The Poetry Workshop: a Question
I’m thinking about the production of poetry, and poetry workshops.
Here’s the trace of my thinking:
Consciousness alienates us from an engagement with the world. The word “world” places a veil over the world. In this way, we’re alienated by desire from that which we desire. So? We’ve known this for a long time. What language does. To the object. And we know it’s veils all the way down.
The question for me is how do we, when we’re writing poems and talking about the poems of others, work with, and pay respect to (and not just fiddle with) the nature of words for things.
One way to work with the interpretive veil of words is through the poetic fragment. The fragment as the allowance of mystery. Not the fragment as willful action, as trick. The fragment which admits that all poems are already only fragments of an understanding.
This use of the fragment is toward an opening text where the reader exists rather than consumes. An example of what I mean could include poems where the fragment is actually quite large. Perhaps fragment is the wrong word for what I’m thinking. By saying “fragment,” I’m trying to get away from the way some poems exist within an assumed language, and an assumed singular world. An assumed totality.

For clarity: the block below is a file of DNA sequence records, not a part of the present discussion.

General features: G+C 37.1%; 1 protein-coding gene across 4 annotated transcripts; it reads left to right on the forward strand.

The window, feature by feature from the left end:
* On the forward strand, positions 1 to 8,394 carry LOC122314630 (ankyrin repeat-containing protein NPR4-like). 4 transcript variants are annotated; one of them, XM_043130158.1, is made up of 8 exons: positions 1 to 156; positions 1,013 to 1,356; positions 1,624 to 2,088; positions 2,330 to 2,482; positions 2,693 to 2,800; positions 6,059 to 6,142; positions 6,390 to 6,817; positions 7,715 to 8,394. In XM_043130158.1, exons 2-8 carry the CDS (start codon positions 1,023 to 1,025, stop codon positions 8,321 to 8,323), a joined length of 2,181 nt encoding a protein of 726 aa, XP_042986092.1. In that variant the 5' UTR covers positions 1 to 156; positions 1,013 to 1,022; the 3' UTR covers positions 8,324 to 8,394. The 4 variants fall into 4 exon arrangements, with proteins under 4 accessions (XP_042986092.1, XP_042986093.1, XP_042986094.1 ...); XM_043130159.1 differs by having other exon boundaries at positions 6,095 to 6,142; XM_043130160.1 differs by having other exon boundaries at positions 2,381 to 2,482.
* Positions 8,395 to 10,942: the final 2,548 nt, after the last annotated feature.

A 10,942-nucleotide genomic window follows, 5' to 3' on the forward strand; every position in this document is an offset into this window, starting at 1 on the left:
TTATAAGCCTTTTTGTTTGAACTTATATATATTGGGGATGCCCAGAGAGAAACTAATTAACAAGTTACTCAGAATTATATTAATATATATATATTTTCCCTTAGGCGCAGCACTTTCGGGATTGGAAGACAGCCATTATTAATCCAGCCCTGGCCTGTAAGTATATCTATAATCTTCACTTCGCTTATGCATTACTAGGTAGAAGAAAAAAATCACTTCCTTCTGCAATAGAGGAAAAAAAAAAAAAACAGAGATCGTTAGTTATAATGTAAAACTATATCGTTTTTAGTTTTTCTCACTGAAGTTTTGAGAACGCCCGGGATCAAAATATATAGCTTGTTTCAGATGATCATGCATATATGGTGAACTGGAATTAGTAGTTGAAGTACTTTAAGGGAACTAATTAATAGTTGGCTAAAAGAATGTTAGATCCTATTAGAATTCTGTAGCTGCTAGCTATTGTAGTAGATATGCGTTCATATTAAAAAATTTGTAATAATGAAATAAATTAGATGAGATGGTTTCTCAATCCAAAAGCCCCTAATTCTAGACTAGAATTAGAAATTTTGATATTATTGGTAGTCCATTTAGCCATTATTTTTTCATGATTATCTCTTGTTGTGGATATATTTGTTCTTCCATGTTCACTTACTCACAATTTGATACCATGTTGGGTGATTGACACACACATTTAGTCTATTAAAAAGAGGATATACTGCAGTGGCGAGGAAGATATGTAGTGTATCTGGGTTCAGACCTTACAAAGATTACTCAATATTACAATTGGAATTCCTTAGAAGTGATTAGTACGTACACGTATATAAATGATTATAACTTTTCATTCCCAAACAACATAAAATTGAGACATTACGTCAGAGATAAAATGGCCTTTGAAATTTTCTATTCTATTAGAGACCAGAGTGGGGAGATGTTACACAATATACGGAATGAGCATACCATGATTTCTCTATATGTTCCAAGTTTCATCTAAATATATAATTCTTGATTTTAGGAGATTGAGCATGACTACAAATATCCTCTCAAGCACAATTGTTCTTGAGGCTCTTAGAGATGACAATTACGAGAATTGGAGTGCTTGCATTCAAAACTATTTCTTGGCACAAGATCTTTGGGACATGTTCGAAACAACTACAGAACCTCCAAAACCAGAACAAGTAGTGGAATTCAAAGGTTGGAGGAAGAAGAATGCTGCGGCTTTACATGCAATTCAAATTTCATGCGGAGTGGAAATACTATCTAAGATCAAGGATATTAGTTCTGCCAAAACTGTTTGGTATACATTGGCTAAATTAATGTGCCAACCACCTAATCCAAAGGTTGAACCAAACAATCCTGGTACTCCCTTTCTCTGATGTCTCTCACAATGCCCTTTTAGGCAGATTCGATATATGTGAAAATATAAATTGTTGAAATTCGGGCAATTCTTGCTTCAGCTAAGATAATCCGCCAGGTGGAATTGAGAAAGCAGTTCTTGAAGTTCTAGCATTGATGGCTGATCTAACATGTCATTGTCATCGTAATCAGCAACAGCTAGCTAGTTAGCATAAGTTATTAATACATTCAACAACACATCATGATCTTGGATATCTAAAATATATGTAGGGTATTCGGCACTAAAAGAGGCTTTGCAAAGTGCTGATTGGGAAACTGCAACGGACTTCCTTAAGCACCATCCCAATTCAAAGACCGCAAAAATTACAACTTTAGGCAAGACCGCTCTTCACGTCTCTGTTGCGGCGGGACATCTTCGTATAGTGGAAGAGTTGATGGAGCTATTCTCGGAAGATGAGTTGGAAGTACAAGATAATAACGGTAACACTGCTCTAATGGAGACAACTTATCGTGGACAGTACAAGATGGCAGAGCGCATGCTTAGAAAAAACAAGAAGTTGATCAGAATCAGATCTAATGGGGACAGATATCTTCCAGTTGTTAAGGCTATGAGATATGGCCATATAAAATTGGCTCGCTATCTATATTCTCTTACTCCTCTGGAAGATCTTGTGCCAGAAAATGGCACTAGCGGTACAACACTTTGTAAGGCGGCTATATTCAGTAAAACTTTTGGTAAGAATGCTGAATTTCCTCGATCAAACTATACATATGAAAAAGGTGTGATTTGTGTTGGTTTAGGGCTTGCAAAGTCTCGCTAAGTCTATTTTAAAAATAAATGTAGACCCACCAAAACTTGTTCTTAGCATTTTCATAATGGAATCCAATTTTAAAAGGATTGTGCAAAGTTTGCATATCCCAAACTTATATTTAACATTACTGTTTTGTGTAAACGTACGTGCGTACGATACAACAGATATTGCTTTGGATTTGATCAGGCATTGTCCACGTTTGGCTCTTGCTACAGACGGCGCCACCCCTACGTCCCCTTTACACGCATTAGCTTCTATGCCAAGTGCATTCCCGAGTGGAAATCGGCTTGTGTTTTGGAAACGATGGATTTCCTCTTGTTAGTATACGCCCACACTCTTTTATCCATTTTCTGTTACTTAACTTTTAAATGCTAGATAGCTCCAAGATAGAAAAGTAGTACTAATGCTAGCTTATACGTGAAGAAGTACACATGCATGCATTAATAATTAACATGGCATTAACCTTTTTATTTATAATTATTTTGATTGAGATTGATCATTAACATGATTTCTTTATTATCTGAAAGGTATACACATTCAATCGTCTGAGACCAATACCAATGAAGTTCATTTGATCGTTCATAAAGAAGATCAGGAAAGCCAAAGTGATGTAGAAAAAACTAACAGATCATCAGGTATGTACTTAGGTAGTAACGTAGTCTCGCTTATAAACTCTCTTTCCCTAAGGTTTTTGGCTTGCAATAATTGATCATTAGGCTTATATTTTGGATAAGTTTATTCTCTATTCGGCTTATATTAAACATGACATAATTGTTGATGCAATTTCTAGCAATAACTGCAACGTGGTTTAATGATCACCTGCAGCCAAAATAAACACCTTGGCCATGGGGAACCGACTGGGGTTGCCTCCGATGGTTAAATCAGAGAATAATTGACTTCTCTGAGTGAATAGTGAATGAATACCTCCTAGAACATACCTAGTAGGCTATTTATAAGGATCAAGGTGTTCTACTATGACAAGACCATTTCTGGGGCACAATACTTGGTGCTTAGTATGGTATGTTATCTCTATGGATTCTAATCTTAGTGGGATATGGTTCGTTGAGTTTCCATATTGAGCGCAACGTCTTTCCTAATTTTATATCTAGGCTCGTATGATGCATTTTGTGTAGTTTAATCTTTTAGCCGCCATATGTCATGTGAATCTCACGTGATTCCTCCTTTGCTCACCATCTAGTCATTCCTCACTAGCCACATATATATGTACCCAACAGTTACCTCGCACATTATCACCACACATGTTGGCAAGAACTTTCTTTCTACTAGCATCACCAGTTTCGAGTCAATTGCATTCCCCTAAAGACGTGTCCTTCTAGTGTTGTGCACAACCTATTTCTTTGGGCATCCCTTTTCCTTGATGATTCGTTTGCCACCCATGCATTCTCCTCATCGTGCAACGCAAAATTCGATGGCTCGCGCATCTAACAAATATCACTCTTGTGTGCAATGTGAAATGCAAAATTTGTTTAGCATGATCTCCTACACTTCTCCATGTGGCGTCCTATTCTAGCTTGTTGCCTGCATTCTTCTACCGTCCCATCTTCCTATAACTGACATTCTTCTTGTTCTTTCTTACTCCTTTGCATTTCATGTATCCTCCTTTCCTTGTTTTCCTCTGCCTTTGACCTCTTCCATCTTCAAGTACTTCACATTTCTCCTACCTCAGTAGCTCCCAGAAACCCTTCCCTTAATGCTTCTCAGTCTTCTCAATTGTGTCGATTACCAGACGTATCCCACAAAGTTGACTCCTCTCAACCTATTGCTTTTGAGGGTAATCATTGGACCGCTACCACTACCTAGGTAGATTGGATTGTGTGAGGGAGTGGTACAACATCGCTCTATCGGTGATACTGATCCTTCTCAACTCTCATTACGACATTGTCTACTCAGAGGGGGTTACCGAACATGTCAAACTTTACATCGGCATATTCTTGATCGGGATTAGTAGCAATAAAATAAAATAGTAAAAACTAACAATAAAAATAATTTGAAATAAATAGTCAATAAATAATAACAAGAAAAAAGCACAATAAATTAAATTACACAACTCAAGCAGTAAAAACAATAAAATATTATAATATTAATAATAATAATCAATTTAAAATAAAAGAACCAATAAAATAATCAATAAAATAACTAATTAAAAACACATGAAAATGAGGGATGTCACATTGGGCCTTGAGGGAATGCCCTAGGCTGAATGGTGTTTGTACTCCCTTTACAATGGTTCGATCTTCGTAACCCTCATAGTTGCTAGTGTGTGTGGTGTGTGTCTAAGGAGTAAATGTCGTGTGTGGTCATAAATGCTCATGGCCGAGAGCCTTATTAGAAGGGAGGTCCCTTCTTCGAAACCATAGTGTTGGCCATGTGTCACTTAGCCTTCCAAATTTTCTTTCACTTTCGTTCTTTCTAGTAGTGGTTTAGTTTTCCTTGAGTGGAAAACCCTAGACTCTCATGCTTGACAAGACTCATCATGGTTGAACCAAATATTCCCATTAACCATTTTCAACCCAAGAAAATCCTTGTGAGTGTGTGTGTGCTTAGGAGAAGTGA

Perhaps I could call it the poem that allows itself to remain open to mystery. Or the poem that holds itself open to its haunted nature. This description would work as well for a poet like Thomas Lux as it would Martha Ronk.
For me, that seems a lovely combination.
This might be a way of producing a text, yes, but more importantly, it might be a way of reading a text.
When we read texts in poetry workshops, we tend to read singularly and reductively, toward a revision of the poem that yields the story that all can follow. Toward a narrative, a certain coherence. But when we talk of the poems we love, the ones we return to, we often speak as one haunted.
If we, in poetry workshops, when reading poems, look for ways to reveal the fragments of the poem, and to let the breakages speak, we might find our poems becoming larger. So rather than asking a poem to yield itself to our ideas of the necessary surface unity, we open our thoughts to looking for a deep unity behind fragments, our questions and our enjoyment might possibly be enriched.
I’ve left too much undefined here. It’s an open question, and one I’ve been throwing around in workshops for a number of years.
Or perhaps I’m just trying to rehabilitate Wordsworth’s “spots of time.” (I hope not.) Or maybe I’m overly worried about solipsism. It’s good, I think, to be overly worried about solipsism.